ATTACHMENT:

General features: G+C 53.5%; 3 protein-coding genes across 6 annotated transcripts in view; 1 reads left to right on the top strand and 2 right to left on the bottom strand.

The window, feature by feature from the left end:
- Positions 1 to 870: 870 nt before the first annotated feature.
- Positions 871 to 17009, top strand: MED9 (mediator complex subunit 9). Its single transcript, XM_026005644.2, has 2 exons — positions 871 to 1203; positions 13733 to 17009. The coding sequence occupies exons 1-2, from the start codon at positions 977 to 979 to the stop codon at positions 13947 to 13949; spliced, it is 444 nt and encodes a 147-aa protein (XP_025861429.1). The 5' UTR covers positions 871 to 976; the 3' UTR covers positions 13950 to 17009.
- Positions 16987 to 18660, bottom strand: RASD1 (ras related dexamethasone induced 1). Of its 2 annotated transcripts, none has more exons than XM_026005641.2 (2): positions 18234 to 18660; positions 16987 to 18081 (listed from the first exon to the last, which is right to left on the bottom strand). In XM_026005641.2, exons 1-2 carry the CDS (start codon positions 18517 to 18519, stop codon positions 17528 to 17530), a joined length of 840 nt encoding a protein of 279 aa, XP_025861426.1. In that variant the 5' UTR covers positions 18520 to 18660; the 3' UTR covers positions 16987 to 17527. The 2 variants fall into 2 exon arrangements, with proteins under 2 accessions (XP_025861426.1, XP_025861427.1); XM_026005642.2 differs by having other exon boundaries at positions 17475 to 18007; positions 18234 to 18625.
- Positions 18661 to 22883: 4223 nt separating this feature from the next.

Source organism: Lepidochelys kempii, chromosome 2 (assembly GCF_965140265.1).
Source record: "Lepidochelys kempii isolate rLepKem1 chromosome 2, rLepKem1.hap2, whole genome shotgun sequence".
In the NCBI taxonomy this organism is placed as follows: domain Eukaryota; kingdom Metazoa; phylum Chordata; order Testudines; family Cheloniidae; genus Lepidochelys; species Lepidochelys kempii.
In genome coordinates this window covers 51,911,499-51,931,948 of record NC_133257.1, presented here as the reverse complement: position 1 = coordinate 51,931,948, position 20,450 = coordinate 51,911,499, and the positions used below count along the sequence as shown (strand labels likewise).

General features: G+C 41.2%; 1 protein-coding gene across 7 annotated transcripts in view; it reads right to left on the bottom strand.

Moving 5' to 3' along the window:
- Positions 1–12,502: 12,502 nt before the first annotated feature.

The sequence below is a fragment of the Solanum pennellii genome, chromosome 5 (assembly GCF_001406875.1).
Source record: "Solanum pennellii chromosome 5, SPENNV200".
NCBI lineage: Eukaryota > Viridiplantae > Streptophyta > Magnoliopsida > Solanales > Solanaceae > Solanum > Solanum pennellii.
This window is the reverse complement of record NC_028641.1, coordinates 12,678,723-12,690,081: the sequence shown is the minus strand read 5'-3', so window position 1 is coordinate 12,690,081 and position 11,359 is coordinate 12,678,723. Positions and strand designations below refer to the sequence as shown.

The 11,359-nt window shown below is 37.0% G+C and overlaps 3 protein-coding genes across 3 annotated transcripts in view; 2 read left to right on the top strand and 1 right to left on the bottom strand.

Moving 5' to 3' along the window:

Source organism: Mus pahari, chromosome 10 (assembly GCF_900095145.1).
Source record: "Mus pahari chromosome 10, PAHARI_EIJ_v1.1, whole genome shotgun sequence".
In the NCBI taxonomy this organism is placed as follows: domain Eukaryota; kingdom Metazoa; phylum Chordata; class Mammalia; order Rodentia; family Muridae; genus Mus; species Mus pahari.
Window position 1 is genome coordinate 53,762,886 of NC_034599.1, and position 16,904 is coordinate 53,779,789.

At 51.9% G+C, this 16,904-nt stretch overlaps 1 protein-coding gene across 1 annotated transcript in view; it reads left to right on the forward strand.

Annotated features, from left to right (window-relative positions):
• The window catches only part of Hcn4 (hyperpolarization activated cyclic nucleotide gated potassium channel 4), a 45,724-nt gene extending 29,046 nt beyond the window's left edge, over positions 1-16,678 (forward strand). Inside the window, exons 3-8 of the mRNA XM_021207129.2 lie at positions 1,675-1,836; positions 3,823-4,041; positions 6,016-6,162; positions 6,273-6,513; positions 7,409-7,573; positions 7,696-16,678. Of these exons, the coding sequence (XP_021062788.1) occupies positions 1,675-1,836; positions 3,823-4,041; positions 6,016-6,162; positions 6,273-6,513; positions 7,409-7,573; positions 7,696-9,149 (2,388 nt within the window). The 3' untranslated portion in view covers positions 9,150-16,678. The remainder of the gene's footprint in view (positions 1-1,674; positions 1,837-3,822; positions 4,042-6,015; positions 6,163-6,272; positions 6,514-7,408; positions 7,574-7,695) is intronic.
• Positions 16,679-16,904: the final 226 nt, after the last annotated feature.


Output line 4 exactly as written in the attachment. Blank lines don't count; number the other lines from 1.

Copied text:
- Positions 871 to 17009, top strand: MED9 (mediator complex subunit 9). Its single transcript, XM_026005644.2, has 2 exons — positions 871 to 1203; positions 13733 to 17009. The coding sequence occupies exons 1-2, from the start codon at positions 977 to 979 to the stop codon at positions 13947 to 13949; spliced, it is 444 nt and encodes a 147-aa protein (XP_025861429.1). The 5' UTR covers positions 871 to 976; the 3' UTR covers positions 13950 to 17009.